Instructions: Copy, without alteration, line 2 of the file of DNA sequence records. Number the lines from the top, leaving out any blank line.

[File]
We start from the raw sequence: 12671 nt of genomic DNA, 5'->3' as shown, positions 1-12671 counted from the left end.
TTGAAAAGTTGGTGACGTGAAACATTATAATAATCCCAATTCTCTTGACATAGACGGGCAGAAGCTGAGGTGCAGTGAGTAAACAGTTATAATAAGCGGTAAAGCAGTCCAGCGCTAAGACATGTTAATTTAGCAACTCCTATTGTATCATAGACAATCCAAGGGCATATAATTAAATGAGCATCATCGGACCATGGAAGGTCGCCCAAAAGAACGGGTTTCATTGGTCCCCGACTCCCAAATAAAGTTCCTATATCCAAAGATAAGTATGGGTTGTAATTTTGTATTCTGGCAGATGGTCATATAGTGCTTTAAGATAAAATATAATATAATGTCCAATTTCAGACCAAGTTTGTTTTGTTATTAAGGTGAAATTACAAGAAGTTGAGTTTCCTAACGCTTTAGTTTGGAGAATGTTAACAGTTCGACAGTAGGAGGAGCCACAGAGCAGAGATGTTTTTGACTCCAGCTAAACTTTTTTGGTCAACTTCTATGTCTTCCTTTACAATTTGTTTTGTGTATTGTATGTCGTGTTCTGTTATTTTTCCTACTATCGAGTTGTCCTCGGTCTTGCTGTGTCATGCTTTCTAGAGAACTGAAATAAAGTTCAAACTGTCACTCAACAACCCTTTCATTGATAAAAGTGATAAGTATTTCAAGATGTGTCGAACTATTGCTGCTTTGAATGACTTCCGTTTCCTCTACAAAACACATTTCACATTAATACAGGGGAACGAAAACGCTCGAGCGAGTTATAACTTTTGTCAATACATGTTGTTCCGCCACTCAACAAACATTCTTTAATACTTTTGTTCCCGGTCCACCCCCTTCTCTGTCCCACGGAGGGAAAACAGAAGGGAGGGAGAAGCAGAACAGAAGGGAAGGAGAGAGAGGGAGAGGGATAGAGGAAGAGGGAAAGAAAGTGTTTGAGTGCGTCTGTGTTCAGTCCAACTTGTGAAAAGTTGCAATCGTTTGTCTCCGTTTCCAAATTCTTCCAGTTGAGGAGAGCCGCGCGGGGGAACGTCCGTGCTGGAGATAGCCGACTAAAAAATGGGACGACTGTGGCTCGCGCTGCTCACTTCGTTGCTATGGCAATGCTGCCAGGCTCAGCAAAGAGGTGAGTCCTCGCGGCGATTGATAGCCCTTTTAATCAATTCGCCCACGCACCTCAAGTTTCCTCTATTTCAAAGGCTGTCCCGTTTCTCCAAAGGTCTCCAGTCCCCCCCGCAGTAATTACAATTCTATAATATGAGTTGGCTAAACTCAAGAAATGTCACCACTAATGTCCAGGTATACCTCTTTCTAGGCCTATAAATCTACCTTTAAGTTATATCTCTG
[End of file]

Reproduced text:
TTGAAAAGTTGGTGACGTGAAACATTATAATAATCCCAATTCTCTTGACATAGACGGGCAGAAGCTGAGGTGCAGTGAGTAAACAGTTATAATAAGCGGTAAAGCAGTCCAGCGCTAAGACATGTTAATTTAGCAACTCCTATTGTATCATAGACAATCCAAGGGCATATAATTAAATGAGCATCATCGGACCATGGAAGGTCGCCCAAAAGAACGGGTTTCATTGGTCCCCGACTCCCAAATAAAGTTCCTATATCCAAAGATAAGTATGGGTTGTAATTTTGTATTCTGGCAGATGGTCATATAGTGCTTTAAGATAAAATATAATATAATGTCCAATTTCAGACCAAGTTTGTTTTGTTATTAAGGTGAAATTACAAGAAGTTGAGTTTCCTAACGCTTTAGTTTGGAGAATGTTAACAGTTCGACAGTAGGAGGAGCCACAGAGCAGAGATGTTTTTGACTCCAGCTAAACTTTTTTGGTCAACTTCTATGTCTTCCTTTACAATTTGTTTTGTGTATTGTATGTCGTGTTCTGTTATTTTTCCTACTATCGAGTTGTCCTCGGTCTTGCTGTGTCATGCTTTCTAGAGAACTGAAATAAAGTTCAAACTGTCACTCAACAACCCTTTCATTGATAAAAGTGATAAGTATTTCAAGATGTGTCGAACTATTGCTGCTTTGAATGACTTCCGTTTCCTCTACAAAACACATTTCACATTAATACAGGGGAACGAAAACGCTCGAGCGAGTTATAACTTTTGTCAATACATGTTGTTCCGCCACTCAACAAACATTCTTTAATACTTTTGTTCCCGGTCCACCCCCTTCTCTGTCCCACGGAGGGAAAACAGAAGGGAGGGAGAAGCAGAACAGAAGGGAAGGAGAGAGAGGGAGAGGGATAGAGGAAGAGGGAAAGAAAGTGTTTGAGTGCGTCTGTGTTCAGTCCAACTTGTGAAAAGTTGCAATCGTTTGTCTCCGTTTCCAAATTCTTCCAGTTGAGGAGAGCCGCGCGGGGGAACGTCCGTGCTGGAGATAGCCGACTAAAAAATGGGACGACTGTGGCTCGCGCTGCTCACTTCGTTGCTATGGCAATGCTGCCAGGCTCAGCAAAGAGGTGAGTCCTCGCGGCGATTGATAGCCCTTTTAATCAATTCGCCCACGCACCTCAAGTTTCCTCTATTTCAAAGGCTGTCCCGTTTCTCCAAAGGTCTCCAGTCCCCCCCGCAGTAATTACAATTCTATAATATGAGTTGGCTAAACTCAAGAAATGTCACCACTAATGTCCAGGTATACCTCTTTCTAGGCCTATAAATCTACCTTTAAGTTATATCTCTG